Using Daffodils in Magick

Using Daffodils in Magick March 25, 2019

A first sign of spring is the budding of the daffodils. I love those goofy flowers. To me, they look like they’re about to start honking. In many areas, they are associated with manicured suburban lawns, but they tend to spread–splitting their bulbs and sprouting where they please. They are friendly and lovely, but sorely taken for granted in Magick. The first flower of spring is a powerful one in spells.***

Resilience

Daffodils will bloom before the final frost and refuse to whither even when late spring snows crush everything else. The dainty flower is a resilient beast. It’s a great flower to use for spells invoking resiliency.

Suggested use: Take the last daffodil standing (after the other daffodils have bloomed out) and carry the petals in a sachet to increase personal resiliency. Mix crushed petals and pollen with a person curio (hair, saliva, etc.) and anoint a red candle for your own Magickal resilience.****

Friendly Matters

It’s a damn friendly flower! The lovely yellow colors, the open petals, this flower looks like it’s ready to talk about the weather and ask about your day. Yellow flowers in general often represent friendship, as well as joy.

Suggested use: If you’re looking to make new friends or increase your social circle, place a single daffodil on your altar or in your Magick space and assign each of the six outer petals to bring a certain kind of new energy to your social circle (i.e., like-minded, kind, fun, loyal, etc….). Assign the “cup” in the center to yourself, saying the phrase: “Daffodil sweet, daffodil bright, bring these things to me, so right!”

Self-love

Daffodil is a member of the Narcissus plant family. The word is connected to the Greek myth of Narcissus, the young man who fell deeply in love with his own reflection. Things didn’t end well for him, but fortunately we don’t need to emulate his story to reap its benefits. Daffodils are great in spells for self-love. If you’ve been down or hard on yourself and you want to change that, consider using daffodil in the spell.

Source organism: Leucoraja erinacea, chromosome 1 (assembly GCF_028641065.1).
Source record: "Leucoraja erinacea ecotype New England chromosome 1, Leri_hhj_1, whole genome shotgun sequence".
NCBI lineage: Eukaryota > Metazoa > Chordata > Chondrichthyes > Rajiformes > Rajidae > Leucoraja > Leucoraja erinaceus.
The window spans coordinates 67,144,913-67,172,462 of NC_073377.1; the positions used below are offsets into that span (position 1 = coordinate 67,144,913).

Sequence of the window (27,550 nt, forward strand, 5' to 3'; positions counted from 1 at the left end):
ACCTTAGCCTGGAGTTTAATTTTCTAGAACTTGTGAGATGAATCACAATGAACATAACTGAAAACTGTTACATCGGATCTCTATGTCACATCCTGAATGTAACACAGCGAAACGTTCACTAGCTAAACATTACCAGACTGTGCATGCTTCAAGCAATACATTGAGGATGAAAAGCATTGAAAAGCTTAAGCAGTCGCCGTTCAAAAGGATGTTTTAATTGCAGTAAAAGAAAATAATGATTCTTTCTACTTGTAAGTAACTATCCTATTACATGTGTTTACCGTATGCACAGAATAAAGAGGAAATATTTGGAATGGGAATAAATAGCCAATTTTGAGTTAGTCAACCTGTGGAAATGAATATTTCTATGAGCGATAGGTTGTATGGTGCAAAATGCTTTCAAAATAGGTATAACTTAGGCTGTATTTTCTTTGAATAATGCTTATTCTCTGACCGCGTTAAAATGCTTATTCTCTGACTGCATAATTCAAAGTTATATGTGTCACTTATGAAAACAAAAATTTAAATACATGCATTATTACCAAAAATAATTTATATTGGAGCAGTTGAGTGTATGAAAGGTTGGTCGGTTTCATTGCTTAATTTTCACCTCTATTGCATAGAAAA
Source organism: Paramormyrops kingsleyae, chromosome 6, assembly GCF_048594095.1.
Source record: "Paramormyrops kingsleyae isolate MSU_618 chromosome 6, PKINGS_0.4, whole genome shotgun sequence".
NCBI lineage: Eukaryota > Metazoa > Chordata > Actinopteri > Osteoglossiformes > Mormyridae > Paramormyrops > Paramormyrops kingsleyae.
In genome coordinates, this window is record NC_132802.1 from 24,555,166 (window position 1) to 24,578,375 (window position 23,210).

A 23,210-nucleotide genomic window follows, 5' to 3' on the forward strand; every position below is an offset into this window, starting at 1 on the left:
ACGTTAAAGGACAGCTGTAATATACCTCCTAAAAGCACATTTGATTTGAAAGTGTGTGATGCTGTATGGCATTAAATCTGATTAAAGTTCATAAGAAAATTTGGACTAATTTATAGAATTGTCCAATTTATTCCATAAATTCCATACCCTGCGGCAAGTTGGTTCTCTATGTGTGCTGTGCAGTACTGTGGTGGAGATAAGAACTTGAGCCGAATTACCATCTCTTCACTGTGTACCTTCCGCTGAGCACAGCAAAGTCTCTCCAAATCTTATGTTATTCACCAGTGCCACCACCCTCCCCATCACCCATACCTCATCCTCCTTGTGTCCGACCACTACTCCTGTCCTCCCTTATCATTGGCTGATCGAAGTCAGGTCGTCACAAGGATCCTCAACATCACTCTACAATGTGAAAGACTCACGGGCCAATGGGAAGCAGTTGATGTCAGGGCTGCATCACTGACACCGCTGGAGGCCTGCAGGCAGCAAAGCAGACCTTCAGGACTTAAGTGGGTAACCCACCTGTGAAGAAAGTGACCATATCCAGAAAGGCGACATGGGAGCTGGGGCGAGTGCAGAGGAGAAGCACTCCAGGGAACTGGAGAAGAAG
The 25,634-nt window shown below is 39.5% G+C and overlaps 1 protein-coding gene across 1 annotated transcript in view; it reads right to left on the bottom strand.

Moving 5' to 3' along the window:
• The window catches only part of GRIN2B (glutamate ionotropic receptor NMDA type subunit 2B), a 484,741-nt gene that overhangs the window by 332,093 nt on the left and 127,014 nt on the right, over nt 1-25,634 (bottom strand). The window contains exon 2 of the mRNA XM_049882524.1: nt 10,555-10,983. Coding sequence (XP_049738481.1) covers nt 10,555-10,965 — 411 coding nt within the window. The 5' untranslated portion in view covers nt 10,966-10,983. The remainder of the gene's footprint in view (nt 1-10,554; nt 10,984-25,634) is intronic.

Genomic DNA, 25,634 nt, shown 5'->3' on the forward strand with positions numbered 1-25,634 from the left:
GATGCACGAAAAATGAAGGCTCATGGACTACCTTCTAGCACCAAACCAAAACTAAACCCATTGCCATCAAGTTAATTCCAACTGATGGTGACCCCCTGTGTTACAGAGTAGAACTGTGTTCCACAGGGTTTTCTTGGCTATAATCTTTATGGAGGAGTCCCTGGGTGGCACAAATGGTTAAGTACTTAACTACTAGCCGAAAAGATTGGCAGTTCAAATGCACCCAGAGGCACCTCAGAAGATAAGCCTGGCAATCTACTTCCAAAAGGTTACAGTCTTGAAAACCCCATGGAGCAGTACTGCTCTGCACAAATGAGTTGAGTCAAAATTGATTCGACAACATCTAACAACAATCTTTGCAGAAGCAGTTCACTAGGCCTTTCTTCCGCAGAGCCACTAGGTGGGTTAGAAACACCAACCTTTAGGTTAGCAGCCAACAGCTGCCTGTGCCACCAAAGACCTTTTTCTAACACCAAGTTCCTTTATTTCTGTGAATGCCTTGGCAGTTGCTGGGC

Suggested use: Add a few daffodil petals to your ritual bath, along with a hefty scoop of sea-salt and some apple-cider vinegar. This is best on a New Moon. Do so with the intention of banishing harmful self-criticism and bringing in self-compassion and self-love.**** 

Regeneration

Daffodils are bulb plants. Once they’ve bloomed out, they’ll bloom again the following spring so long as they’re left alone. This regenerative energy is great to include in your Magick, particularly if you want to keep luck and prosperity flowing into your life.

Suggested use: When planting daffodils, tell the bulbs that as they are to regenerate, they are to regenerate blessings into your life as well. 

LGBTQ Work

The daffodil is a flower which has both male and female components–outright called a bi-sexual flower. Because of this, it’s a great flower to use in spells that aid the LGBTQ community. A protective flower in its own right, it’s particularly good for protecting those who are gender non-conforming.

Suggested use: Crowd your altar with daffodils when doing this kind of work. You can also draw a daffodil bloom on an amulet for such a purpose or even add the petals to the amulet, or both! 

A Springtime Offering

I cut the first daffodils blooming in my yard and offer them to a Deity whom I have called on many times or will be calling on frequently in the coming season. This year, I offered three to Brigid. I added red food coloring to the water in their vase. Not only does it make a pretty sight on the altar, the petals are just now picking up a hint of red at their tips. This doesn’t have special meaning for me. I just like to offer the Gods pretty things. They seem to like that.

***Please note: daffodils are poisonous if ingested. Do not eat them, and take care if leaving around if you have children or animals in your home.

****Daffodil pollen can incite allergic reactions in some people. Consider using gloves or limiting your exposure to petals or pollen.

For more information on Spring Magick, please check out the most recent episode of That Witch Life Podcast, which I co-host with my two longest Witch friends.

About Courtney Weber
Courtney Weber is a Witch, author, Tarot adviser, and activist. She is the author of Brigid: History, Mystery, and Magick of the Celtic Goddess and Tarot for One: The Art of Reading for Yourself, and the forthcoming The Morrigan: Celtic Goddess of Magick and Might. She is a co-host of That Witch Life podcast. Courtney produced and designed Tarot of the Boroughs, a modern tarot deck set in New York City. She has been featured in the New York Times, Maxim, Playboy, Huffington Post, Vice, and the Thom Hartmann Show. Visit her online at www.courtneyaweber.com You can read more about the author here.
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